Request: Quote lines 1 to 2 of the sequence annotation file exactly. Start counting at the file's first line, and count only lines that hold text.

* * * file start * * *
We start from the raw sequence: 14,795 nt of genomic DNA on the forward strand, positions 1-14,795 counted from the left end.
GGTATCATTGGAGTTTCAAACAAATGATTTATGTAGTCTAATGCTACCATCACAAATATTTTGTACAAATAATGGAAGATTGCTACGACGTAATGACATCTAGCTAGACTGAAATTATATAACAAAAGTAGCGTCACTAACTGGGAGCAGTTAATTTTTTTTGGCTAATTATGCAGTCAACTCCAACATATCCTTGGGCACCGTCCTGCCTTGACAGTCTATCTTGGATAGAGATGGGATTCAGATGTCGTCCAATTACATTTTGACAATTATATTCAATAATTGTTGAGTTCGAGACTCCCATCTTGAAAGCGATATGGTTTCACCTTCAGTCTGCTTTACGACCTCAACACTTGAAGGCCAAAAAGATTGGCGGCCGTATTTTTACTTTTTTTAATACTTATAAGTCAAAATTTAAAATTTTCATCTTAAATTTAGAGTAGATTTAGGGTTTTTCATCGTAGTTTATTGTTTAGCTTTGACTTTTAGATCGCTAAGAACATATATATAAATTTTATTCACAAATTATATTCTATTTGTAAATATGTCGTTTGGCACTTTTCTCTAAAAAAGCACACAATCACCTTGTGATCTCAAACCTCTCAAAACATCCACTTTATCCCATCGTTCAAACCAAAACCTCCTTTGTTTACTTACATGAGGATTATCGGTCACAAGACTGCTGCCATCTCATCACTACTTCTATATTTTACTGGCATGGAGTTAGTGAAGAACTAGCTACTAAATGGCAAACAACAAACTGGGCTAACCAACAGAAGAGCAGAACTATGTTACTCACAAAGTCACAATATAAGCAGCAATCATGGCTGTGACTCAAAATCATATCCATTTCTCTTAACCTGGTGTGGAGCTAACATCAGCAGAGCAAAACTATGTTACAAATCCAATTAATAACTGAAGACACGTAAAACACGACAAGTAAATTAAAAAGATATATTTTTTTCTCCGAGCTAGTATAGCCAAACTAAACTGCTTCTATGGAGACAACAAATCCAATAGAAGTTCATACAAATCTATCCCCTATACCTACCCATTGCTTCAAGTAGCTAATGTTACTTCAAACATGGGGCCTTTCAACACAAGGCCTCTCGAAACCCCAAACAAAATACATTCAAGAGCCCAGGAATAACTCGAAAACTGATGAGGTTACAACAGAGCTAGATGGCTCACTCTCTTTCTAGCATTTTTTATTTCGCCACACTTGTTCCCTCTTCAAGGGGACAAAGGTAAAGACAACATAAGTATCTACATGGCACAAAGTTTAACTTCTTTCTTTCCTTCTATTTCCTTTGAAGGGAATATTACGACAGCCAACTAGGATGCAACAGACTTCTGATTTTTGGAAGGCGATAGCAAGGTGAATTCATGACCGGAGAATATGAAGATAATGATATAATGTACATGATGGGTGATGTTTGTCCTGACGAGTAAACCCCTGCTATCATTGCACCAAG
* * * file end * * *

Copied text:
We start from the raw sequence: 14,795 nt of genomic DNA on the forward strand, positions 1-14,795 counted from the left end.
GGTATCATTGGAGTTTCAAACAAATGATTTATGTAGTCTAATGCTACCATCACAAATATTTTGTACAAATAATGGAAGATTGCTACGACGTAATGACATCTAGCTAGACTGAAATTATATAACAAAAGTAGCGTCACTAACTGGGAGCAGTTAATTTTTTTTGGCTAATTATGCAGTCAACTCCAACATATCCTTGGGCACCGTCCTGCCTTGACAGTCTATCTTGGATAGAGATGGGATTCAGATGTCGTCCAATTACATTTTGACAATTATATTCAATAATTGTTGAGTTCGAGACTCCCATCTTGAAAGCGATATGGTTTCACCTTCAGTCTGCTTTACGACCTCAACACTTGAAGGCCAAAAAGATTGGCGGCCGTATTTTTACTTTTTTTAATACTTATAAGTCAAAATTTAAAATTTTCATCTTAAATTTAGAGTAGATTTAGGGTTTTTCATCGTAGTTTATTGTTTAGCTTTGACTTTTAGATCGCTAAGAACATATATATAAATTTTATTCACAAATTATATTCTATTTGTAAATATGTCGTTTGGCACTTTTCTCTAAAAAAGCACACAATCACCTTGTGATCTCAAACCTCTCAAAACATCCACTTTATCCCATCGTTCAAACCAAAACCTCCTTTGTTTACTTACATGAGGATTATCGGTCACAAGACTGCTGCCATCTCATCACTACTTCTATATTTTACTGGCATGGAGTTAGTGAAGAACTAGCTACTAAATGGCAAACAACAAACTGGGCTAACCAACAGAAGAGCAGAACTATGTTACTCACAAAGTCACAATATAAGCAGCAATCATGGCTGTGACTCAAAATCATATCCATTTCTCTTAACCTGGTGTGGAGCTAACATCAGCAGAGCAAAACTATGTTACAAATCCAATTAATAACTGAAGACACGTAAAACACGACAAGTAAATTAAAAAGATATATTTTTTTCTCCGAGCTAGTATAGCCAAACTAAACTGCTTCTATGGAGACAACAAATCCAATAGAAGTTCATACAAATCTATCCCCTATACCTACCCATTGCTTCAAGTAGCTAATGTTACTTCAAACATGGGGCCTTTCAACACAAGGCCTCTCGAAACCCCAAACAAAATACATTCAAGAGCCCAGGAATAACTCGAAAACTGATGAGGTTACAACAGAGCTAGATGGCTCACTCTCTTTCTAGCATTTTTTATTTCGCCACACTTGTTCCCTCTTCAAGGGGACAAAGGTAAAGACAACATAAGTATCTACATGGCACAAAGTTTAACTTCTTTCTTTCCTTCTATTTCCTTTGAAGGGAATATTACGACAGCCAACTAGGATGCAACAGACTTCTGATTTTTGGAAGGCGATAGCAAGGTGAATTCATGACCGGAGAATATGAAGATAATGATATAATGTACATGATGGGTGATGTTTGTCCTGACGAGTAAACCCCTGCTATCATTGCACCAAG